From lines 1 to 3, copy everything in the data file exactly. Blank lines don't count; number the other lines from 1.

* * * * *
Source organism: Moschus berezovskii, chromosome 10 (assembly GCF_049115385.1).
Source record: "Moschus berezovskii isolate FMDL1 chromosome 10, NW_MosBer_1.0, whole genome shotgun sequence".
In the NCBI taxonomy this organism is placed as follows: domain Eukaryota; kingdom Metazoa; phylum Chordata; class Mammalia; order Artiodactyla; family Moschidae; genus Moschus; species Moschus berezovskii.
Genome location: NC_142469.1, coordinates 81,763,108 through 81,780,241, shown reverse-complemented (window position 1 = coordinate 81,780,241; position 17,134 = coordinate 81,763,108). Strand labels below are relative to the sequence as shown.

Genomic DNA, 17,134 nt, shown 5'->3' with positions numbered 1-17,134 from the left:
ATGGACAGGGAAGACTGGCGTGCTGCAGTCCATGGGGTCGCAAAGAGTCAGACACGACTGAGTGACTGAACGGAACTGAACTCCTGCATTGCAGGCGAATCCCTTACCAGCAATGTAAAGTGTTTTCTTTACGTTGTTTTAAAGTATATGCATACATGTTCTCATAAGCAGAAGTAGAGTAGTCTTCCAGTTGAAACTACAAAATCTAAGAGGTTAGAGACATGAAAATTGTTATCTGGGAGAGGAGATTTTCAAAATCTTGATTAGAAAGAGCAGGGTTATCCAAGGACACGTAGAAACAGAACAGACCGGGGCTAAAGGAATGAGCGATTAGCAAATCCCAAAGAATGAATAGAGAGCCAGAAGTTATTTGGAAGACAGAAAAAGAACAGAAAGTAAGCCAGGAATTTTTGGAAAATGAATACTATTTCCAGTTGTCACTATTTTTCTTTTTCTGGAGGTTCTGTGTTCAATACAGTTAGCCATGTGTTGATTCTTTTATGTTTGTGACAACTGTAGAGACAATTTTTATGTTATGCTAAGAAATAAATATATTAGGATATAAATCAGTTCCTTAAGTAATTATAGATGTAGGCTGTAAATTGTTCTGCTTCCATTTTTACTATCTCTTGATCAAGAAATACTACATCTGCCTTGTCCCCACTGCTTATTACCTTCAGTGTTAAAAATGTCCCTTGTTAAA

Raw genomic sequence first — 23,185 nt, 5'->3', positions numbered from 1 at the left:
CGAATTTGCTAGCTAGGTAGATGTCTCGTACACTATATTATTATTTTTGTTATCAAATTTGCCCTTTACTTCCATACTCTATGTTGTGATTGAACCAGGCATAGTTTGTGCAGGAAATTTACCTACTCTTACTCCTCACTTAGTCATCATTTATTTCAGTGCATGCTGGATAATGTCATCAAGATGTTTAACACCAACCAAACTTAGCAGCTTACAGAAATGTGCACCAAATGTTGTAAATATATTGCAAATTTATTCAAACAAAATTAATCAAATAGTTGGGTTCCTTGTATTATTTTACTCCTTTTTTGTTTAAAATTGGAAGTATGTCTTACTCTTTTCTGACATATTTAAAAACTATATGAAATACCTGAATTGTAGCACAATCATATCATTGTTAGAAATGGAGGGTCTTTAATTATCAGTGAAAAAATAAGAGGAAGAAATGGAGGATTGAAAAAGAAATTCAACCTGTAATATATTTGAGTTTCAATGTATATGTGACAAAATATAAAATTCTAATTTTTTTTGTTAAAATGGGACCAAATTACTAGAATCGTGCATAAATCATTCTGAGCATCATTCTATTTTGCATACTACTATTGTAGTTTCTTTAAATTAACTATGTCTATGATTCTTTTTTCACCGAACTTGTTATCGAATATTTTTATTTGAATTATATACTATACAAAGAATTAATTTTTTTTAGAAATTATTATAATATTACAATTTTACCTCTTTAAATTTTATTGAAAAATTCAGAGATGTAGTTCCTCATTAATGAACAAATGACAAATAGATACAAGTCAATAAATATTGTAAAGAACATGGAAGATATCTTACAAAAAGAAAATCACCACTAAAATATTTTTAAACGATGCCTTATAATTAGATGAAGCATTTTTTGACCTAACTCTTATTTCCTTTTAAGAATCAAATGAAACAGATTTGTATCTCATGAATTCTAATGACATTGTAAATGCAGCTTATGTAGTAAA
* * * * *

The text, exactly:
Source organism: Moschus berezovskii, chromosome 10 (assembly GCF_049115385.1).
Source record: "Moschus berezovskii isolate FMDL1 chromosome 10, NW_MosBer_1.0, whole genome shotgun sequence".
In the NCBI taxonomy this organism is placed as follows: domain Eukaryota; kingdom Metazoa; phylum Chordata; class Mammalia; order Artiodactyla; family Moschidae; genus Moschus; species Moschus berezovskii.